I’ve been working on a lot of the same things lately. Making more dryer balls, felting more soap, knitting more wrist warmers, crocheting more flowers for hat pins. Not much that you haven’t already seen. So I haven’t taken any pictures.
I went to Shepherd’s Harvest and it was fabulous. I had a great time, met lots of old friends, made new friends, and talked a LOT! It was wonderful. But I didn’t take a single photo – so nothing to show you.
I’ve started the Becker Farmer’s Market on Fridays from 3 – 6 PM. The weather has not been very friendly, and traffic has been a bit slow. There is not much to photograph – so again, nothing to show you.
But yesterday, I helped Darryl finish the fence around our veggie garden.
The main garden
We now have a permanent fence of chicken netting. Before we only had the nylon deer netting around the garden.
Inside the main area
Several rows of plants are already up, but the bad weather and rain had prevented us from working on the fence.
Peas in the side area
The netting did work pretty well to keep the deer out, but raccoons would tear it to shreds and the old stuff was in rough shape. We are hoping this will last a long time.
And since we are talking gardening….
…how about this beauty? The buds were just setting last fall when I brought it in and it didn’t grow a bit most of the winter. Slowly as it got more light this spring, the buds started swelling and today, May 28, it looks like this! I believe this is an orchid Darryl got for me in the spring of 2011. This is the first time to re-bloom.
The unseasonably warm temperatures of late have allowed me to sort fiber in the shop with a little heat from a propane sunflower heater. I have now also finished sorting the white fiber for Sawtooth Star Alpacas. The remaining colors are much smaller batches.
These are huge paper bags used for collecting leaves, lined with huge plastic bags. The paper bags are great because they stand on their own and I can reuse them. I sort the fiber into 6 grades – each with a range of 3 microns. The more uniform the fiber, the nicer the yarn. I can almost see the end to this project!
The orchids are starting to open and I thought I would share a couple.
I’ve had this orchid for many years. I split it a while back so I have a couple of plants. Many cattleyas smell amazing and this one sure does! Very sweet. I can rarely get it to bloom, so am pretty happy to have 2 blooms on this plant and 2 just starting to open on another plant.
I got this the spring of 2010. It spent this summer outside and the sun faded the name stake. I ‘think’ it is a dendrobium, but I do not know the variety. I was very excited to see buds on this orchid, as I’ve not had good luck with other dendrobiums. There are at least another half dozen buds to open on this shoot. Anyone know what kind of orchid this is?
Today the snow is falling and the wind is howling. I have sometimes shown pictures of my orchids, but today, I want to give you a little piece of sunshine in these orchid pictures. Yesterday we went to the Minnesota Arboretum to see the orchids on display there.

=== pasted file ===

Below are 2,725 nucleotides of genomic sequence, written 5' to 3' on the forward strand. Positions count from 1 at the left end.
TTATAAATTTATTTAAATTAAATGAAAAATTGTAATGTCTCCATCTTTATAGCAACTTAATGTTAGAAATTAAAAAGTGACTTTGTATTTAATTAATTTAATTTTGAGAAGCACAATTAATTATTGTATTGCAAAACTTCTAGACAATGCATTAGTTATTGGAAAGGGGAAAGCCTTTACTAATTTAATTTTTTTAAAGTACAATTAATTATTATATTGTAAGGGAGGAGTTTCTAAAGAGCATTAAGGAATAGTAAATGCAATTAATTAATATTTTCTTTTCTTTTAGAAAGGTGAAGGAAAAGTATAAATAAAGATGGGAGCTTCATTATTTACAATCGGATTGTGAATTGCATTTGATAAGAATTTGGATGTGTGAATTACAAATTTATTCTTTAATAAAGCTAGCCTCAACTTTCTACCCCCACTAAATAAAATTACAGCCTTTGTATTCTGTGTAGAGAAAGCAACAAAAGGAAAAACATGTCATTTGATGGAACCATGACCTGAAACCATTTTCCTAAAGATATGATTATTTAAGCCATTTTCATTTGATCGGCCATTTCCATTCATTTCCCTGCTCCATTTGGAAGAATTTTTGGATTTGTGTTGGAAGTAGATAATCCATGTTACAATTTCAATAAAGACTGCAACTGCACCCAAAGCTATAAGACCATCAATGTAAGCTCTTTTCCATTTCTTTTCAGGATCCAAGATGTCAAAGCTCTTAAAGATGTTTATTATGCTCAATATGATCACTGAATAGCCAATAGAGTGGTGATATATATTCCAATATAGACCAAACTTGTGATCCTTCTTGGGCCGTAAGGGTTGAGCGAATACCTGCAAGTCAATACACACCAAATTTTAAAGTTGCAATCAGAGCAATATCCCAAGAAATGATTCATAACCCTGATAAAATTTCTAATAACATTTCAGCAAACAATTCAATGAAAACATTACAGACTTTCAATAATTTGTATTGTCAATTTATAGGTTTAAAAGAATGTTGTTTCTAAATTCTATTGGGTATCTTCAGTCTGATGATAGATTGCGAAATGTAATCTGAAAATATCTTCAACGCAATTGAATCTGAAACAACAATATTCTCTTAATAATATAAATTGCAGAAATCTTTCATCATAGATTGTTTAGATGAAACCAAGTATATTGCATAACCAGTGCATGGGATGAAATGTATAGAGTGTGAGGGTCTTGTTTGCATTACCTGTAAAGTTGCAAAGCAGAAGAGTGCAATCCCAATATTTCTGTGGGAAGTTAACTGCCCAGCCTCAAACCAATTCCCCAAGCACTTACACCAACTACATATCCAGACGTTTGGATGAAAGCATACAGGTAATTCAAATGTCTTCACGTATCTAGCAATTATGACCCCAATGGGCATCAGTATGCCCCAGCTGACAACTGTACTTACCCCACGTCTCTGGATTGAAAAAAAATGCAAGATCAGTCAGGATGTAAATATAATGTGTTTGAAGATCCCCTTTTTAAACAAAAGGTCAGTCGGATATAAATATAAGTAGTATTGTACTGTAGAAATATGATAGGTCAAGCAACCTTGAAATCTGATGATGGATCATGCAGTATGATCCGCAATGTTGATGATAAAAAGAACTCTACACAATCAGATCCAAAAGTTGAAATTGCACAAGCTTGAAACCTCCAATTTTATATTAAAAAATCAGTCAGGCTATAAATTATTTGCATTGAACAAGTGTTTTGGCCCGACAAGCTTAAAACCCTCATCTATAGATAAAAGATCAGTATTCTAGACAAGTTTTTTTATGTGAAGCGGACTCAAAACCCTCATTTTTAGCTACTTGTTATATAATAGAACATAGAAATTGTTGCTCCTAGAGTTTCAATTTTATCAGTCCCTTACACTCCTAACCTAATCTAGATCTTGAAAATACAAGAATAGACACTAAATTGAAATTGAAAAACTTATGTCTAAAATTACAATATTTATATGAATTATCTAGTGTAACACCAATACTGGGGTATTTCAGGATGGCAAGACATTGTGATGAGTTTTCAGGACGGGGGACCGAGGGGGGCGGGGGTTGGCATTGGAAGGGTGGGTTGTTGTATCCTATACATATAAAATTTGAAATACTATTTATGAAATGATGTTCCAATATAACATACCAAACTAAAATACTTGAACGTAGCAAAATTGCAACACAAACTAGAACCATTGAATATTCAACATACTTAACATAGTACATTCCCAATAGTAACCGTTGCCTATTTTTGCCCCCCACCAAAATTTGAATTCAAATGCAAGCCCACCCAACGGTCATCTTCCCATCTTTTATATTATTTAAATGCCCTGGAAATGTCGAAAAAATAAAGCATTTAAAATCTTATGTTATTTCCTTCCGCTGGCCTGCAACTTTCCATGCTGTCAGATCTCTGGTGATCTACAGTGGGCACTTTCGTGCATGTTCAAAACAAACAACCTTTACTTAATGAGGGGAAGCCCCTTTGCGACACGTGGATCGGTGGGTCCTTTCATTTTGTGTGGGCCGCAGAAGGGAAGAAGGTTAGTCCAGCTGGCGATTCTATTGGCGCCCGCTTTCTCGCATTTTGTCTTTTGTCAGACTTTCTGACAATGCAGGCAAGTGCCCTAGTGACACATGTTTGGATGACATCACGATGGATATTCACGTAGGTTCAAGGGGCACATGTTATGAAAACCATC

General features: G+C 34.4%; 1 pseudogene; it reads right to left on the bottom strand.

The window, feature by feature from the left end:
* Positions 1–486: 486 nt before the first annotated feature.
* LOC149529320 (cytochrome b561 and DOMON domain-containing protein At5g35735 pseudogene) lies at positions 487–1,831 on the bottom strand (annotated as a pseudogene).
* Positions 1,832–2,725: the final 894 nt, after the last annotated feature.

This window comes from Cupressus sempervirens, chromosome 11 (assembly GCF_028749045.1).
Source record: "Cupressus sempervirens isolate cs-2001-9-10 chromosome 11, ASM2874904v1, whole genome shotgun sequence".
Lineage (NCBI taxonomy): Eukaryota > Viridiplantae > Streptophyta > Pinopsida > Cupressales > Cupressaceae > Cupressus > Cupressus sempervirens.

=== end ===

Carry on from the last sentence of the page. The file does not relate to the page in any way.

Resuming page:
This was one of my favorites.
They were amazing. The above is a Phalaenopsis. So pretty. I had never seen one like it. Next is the main reason we went yesterday.
The star of the show
This was only on display for a week, ending yesterday. Here is its story.
The rare orchid's story
It is hard to show scale in pictures, and I’ve cropped most of these down to one bloom, but that one was very large. Probably about 4 inches across the petals.
This one was really big too. I don’t know the names of most of these.
I do know aboveis a cattleya. They are usually fragrant and this one did not disappoint.
I think this is a vanda – blossom about 3 inches across. I’ve never tried to grow these. I’ve heard they need a little more attention than I give mine.
I really liked this one because of its unusual coloring. The bottom petal was such a pretty purple and the other petals were brown and green. It didn’t seem like it belonged together! These flowers were about 2 inches across.
Inside the Orchidarium
This photo was taken through glass (or very clear plastic). It is called an Orchidarium. I believe it was invented by someone in Minnesota. This glass box was really big. Inside is its own little orchid world.
This is also inside the Orchidarium. It was packed with lots of small orchids and several tiny ones – some with flowers about an eighth of an inch big. All the orchids were provided by Orchids Limited– a wonderful orchid store. I was very pleased to see a Sharry Baby at the show. I have that orchid and have shown it in bloom here a few times. It is an oncidium and smells like chocolate! I have had it for many years and have just noticed it is in spike again.
The wind is still blowing, but I hope these pretty flowers helped brighten your day a bit.
My orchids are blooming!
My cattleyas rarely blooms. They often set buds that never develop and open. But here it has these two flowers and another bud that is just showing a tiny bit of petal coming out.
Close-up of bloom
And this smells so incredible. One bloom will fill the room with sweet fragrance. It is quite a treat to see (and smell) it bloom.
This phal is actually a baby of the original plant in the same pot. And now there is another baby – just a couple inches big. Time to re-pot and separate.
They grow over the edge of the pot, making it top-heavy and tippy. I think the plant got bumped and that caused the top petal to be misshapen when it was still a bud. Two more spikes of flowers to open with lots of buds on all three spikes.
I think I have 3 oncidiums blooming now and spikes on a couple more. These seem to bloom easily for me. Lots of flowers on each spike. But the flower spikes completely out weigh the rest of the plant, so they need to be propped up.
Each flower is about the size of a quarter. See why they are called Dancing Lady orchids?
Does that help with the winter blues?